I was pleased to find in the mail today a book I ordered online, one I haven’t read in years. Cave Passages: Roaming the Underground Wilderness is by my friend and journalism mentor Mike Taylor, who teaches JOU and a variety of other writing courses (as well as advises the campus newspaper) at my alma mater, Henderson State University. Mike is one of the most talented and skilled writers I know, and he’s also that rarest kind of writer: the published kind, as his two books, Cave Passages (1996) and Dark Life (1999) can attest.

I first met Mike in 1991, the first day of class in … Mass Media, I believe it was. It was my first day at Henderson and Mike’s, too. I was seated on the front row of class; I didn’t really know anybody. I’d moved into a house my uncle had generously loaned me, rent-free, for the school year, and I was … well, on my own. I’d spent two years as a general assignments reporter at the newspaper in Hope, Ark., I’d won a couple of statewide newspaper prizes, and I thought I was pretty big shit. What I needed, though, was more than a co-worker and more than a friend. I needed a mentor. Enter Mike.

He swept into class wearing a gray blazer and tan slacks, his hair slicked back yet windblown, as mine often is. He had a stack of books under his arm and a cup of coffee in his hand. (“Coffee” quickly became his nickname among us Gen-X punks in the newsroom.) I instantly knew, in that strange way that happens only once or twice a decade, that he would become one of the most influential people in my life.

I decided to walk up and introduce myself at the end of class. (I had a rather high opinion of myself.) Mike had just finished lecturing on inverted pyramids and such like, and how they should be avoided in writing. I, having just completed two tours of duty in what they call the “real world,” knew better – the inverted pyramid was indispensable for getting one’s point across without bogging an article down in … so-forth and so-on. We had a debate right there after class, then agreed to go to lunch and talk about it some more. I don’t think a day went by for at least the next three years that I didn’t have a conversation with Mike about writing, art, journalism, newspapers, magazines, travel, adventure, movies, music, or women.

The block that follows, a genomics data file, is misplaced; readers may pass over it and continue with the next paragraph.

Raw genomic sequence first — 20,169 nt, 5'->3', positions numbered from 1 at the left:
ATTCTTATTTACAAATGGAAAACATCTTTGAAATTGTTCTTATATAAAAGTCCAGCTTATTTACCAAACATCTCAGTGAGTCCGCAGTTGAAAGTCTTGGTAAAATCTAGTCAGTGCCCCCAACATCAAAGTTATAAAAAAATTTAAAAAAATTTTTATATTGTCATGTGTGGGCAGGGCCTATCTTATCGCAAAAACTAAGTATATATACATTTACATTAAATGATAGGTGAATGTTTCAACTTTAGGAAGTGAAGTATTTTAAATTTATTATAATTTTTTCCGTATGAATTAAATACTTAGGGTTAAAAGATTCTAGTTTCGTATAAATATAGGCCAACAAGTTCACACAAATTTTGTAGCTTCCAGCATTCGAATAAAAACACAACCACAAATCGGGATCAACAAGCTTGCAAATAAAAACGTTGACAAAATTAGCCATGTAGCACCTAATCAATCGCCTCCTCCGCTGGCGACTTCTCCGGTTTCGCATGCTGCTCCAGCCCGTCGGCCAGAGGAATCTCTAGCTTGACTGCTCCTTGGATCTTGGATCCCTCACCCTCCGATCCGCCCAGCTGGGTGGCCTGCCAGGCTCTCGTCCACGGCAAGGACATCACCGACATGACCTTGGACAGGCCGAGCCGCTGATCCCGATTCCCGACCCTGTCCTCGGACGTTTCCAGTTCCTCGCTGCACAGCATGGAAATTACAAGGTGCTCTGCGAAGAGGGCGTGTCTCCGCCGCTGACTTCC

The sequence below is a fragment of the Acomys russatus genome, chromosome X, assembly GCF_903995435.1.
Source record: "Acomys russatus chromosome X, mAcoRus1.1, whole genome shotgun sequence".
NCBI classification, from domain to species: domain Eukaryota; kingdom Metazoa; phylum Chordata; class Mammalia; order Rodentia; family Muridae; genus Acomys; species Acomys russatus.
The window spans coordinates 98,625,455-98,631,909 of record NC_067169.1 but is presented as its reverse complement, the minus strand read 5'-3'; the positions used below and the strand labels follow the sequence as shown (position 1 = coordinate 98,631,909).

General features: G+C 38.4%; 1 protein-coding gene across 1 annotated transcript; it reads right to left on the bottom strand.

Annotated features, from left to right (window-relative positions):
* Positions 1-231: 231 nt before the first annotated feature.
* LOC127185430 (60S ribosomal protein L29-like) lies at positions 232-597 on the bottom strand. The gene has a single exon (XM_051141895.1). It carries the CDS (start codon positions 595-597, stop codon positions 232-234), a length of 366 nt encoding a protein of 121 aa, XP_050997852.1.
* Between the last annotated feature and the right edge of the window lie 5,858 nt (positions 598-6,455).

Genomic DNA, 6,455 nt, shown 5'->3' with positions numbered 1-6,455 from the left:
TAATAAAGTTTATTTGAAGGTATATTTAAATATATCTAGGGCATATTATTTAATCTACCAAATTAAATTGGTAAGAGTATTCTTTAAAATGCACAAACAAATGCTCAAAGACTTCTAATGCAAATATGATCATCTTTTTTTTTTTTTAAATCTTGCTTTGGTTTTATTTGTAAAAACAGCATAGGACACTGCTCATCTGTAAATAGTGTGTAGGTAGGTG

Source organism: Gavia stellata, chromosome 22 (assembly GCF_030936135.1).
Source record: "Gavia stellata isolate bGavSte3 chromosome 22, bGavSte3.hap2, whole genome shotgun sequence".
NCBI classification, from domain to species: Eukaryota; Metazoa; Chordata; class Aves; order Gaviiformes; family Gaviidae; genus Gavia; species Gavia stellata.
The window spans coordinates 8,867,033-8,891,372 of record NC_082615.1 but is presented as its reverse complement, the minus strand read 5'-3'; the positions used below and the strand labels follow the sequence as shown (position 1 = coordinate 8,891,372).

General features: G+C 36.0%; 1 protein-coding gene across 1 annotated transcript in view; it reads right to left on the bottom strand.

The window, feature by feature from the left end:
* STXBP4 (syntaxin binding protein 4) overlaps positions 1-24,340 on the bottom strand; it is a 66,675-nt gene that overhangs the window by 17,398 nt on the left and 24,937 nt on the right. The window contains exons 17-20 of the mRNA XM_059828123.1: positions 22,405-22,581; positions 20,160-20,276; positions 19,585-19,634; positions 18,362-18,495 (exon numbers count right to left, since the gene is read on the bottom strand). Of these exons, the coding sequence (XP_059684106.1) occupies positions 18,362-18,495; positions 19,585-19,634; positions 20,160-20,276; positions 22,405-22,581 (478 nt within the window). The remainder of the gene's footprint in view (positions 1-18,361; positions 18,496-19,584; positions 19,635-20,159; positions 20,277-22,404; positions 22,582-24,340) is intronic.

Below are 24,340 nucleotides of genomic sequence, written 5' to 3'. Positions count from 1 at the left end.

Mike quickly became mentor, pal and father-figure to a bunch of us mere boys who wrote and edited the student paper. We’d have late-night bull sessions while putting out the weekly paper, hang out at lunch, etc. Mike owned (as he still does) a vast library of books on travel, caving, etc., and he did his best to share these with me and inspire an even deeper love of literature (fiction and non-) than I already possessed. He had no interest in seeing me continue my career in newspapers – he wanted me to become a freelancer for magazines.

I could understand why, though I never followed through. The money was (generally) better (if spottier), and the travel and writing opportunities were spectacular. He’d been to China, Jamaica, Asia, Hawaii, and written about all these places. Even after he started teaching at Henderson, he continued his writing career on the side, generating these two books less than 10 years into his tenure. He was more than a teacher, more than a storyteller. He was, and is, a craftsman and an artist – if you don’t have the patience to fashion a story, what good is there in having one to tell? He understands nuance and style, pacing and tone, and to read one of his stories is to plunge into a master class in the nuts-and-bolts of writing.

Mike always says to add a human touch to the most technically difficult of stories, and so in Cave Passages we get a paragraph where he and some photographers tour a remote cave in China and then climb out, singing a Monty Python tune. They trek to a nearby village for some pepper omelets. What kind of omelets? Pepper omelets. It’s the little details that sell a story.

He can also tie a physical description together with a scene of deep personal reflection, describing even a handful of pebbles with such precision that, well, you’re there, looking at those pebbles right alongside him. That is a hallmark of Mike’s: you forget you’re reading.

I’ve been trying to recapture or re-gather books that were lost to me over the years by relocation or other nefarious means. This is actually the third or fourth copy of Cave Passages I’ve owned, but I’m determined not to have to buy any more. This one hits too close to home; I was around when Mike was writing it, and it’s a huge part of my personal connection with Henderson State.

Dark Life, his second book, means even more to me, because I’m named in it. During the spring of 1999, Mike asked me, incredibly, to proof his manuscript of the book while it was in draft stage. He was making corrections and sending them off to his editor at Scribner. It was a great privilege helping him, and I got not only one but two mentions in the acknowledgements.